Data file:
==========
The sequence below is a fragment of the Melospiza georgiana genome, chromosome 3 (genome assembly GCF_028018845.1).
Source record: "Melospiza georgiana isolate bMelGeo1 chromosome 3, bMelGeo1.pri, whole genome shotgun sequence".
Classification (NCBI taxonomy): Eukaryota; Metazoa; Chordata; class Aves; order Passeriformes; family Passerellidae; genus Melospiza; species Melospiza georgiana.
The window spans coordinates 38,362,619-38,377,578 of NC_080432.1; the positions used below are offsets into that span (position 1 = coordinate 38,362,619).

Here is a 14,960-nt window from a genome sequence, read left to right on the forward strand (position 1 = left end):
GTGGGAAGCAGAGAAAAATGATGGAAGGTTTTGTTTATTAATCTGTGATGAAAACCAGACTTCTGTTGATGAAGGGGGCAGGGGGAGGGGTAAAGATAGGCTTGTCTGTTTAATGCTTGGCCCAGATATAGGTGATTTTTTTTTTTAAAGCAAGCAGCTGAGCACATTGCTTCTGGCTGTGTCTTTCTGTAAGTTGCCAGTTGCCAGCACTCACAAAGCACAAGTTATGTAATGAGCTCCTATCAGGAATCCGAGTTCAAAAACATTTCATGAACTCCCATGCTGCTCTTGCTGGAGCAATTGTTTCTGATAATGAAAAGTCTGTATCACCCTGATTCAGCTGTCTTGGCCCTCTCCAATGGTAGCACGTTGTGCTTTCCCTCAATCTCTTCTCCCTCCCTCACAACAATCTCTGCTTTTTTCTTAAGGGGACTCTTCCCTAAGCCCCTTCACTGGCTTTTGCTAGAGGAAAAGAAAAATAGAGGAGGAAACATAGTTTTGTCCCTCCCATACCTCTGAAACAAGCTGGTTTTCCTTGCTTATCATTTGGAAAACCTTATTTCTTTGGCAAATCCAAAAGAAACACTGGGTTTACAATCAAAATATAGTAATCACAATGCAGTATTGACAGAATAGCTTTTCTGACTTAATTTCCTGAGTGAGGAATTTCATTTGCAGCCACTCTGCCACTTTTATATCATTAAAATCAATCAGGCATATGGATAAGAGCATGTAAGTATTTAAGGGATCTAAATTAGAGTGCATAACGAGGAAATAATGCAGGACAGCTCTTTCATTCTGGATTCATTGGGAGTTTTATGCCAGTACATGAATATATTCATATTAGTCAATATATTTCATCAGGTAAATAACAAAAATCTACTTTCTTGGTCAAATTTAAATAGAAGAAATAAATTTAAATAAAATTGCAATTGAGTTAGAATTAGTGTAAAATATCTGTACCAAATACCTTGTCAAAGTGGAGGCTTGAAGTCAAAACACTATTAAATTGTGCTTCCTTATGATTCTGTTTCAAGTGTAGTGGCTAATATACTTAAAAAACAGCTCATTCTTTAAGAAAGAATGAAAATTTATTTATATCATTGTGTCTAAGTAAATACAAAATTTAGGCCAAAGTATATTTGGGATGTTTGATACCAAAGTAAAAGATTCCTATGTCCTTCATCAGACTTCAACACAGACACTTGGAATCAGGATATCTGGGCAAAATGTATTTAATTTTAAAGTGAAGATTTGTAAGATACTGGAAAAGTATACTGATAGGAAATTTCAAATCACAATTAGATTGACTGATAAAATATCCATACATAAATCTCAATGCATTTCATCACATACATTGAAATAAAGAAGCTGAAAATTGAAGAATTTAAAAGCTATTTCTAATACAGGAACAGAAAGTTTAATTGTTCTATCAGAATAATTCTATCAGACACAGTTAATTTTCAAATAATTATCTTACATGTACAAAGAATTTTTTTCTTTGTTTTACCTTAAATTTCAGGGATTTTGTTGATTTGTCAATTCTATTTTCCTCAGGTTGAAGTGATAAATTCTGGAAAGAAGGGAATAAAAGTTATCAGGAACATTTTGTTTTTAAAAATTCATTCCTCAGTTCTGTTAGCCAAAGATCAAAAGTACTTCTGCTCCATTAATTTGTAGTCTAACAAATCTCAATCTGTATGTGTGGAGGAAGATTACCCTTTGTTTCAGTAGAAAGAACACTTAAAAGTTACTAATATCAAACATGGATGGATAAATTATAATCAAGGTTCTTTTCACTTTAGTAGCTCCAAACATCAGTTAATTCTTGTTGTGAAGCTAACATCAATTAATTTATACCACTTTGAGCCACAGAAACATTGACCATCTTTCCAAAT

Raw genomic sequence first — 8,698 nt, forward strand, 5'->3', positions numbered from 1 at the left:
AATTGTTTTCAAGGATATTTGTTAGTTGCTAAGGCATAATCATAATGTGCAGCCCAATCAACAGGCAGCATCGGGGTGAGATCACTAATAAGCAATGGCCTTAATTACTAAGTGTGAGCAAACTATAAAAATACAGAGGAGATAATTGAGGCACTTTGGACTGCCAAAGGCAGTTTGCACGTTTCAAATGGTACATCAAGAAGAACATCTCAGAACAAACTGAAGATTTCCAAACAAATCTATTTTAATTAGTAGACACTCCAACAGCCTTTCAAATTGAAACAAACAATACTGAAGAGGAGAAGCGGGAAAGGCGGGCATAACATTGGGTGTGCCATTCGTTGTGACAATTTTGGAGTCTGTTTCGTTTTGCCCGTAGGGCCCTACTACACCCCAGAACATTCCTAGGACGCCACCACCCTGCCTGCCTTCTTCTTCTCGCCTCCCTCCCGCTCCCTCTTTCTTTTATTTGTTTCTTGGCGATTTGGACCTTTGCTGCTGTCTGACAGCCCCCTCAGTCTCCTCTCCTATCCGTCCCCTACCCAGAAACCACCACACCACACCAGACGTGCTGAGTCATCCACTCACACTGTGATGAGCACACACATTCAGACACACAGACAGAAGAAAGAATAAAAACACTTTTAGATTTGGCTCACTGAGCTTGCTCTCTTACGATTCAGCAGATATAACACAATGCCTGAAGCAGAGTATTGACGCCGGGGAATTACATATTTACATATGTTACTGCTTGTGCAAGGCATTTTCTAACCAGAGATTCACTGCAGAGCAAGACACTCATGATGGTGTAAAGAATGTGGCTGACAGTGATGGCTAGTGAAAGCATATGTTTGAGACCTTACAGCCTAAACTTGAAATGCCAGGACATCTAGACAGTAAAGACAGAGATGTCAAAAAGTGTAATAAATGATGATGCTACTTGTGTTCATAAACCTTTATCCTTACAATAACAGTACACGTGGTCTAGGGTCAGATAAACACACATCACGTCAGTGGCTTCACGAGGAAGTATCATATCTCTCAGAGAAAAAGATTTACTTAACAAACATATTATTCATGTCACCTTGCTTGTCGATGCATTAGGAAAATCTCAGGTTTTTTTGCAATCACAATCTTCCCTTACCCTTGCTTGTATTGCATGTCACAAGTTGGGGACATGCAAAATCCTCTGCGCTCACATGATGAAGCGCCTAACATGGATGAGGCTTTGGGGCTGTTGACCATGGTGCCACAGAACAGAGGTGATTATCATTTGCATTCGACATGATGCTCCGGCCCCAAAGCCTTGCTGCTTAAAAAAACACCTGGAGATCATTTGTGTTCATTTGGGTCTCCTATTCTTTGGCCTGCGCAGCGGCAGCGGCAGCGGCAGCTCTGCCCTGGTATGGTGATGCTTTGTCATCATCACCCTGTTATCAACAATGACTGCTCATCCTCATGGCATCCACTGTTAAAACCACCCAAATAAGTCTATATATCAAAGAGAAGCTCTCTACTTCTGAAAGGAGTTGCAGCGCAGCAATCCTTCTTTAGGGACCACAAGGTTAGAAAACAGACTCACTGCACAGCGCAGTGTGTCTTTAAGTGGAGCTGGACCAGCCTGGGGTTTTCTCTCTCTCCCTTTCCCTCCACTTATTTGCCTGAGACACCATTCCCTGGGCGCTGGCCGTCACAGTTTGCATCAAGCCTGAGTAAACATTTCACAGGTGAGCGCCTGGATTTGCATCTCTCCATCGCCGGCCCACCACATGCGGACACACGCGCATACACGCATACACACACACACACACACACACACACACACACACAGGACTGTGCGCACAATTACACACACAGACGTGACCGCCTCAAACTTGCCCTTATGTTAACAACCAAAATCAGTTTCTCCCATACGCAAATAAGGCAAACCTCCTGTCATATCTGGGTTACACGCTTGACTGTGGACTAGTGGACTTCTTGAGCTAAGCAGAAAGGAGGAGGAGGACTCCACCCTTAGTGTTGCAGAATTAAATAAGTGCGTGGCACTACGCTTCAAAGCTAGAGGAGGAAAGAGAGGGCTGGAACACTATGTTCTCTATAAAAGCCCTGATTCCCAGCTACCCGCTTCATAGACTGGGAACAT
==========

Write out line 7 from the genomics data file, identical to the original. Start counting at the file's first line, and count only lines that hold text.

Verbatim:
Raw genomic sequence first — 8,698 nt, forward strand, 5'->3', positions numbered from 1 at the left: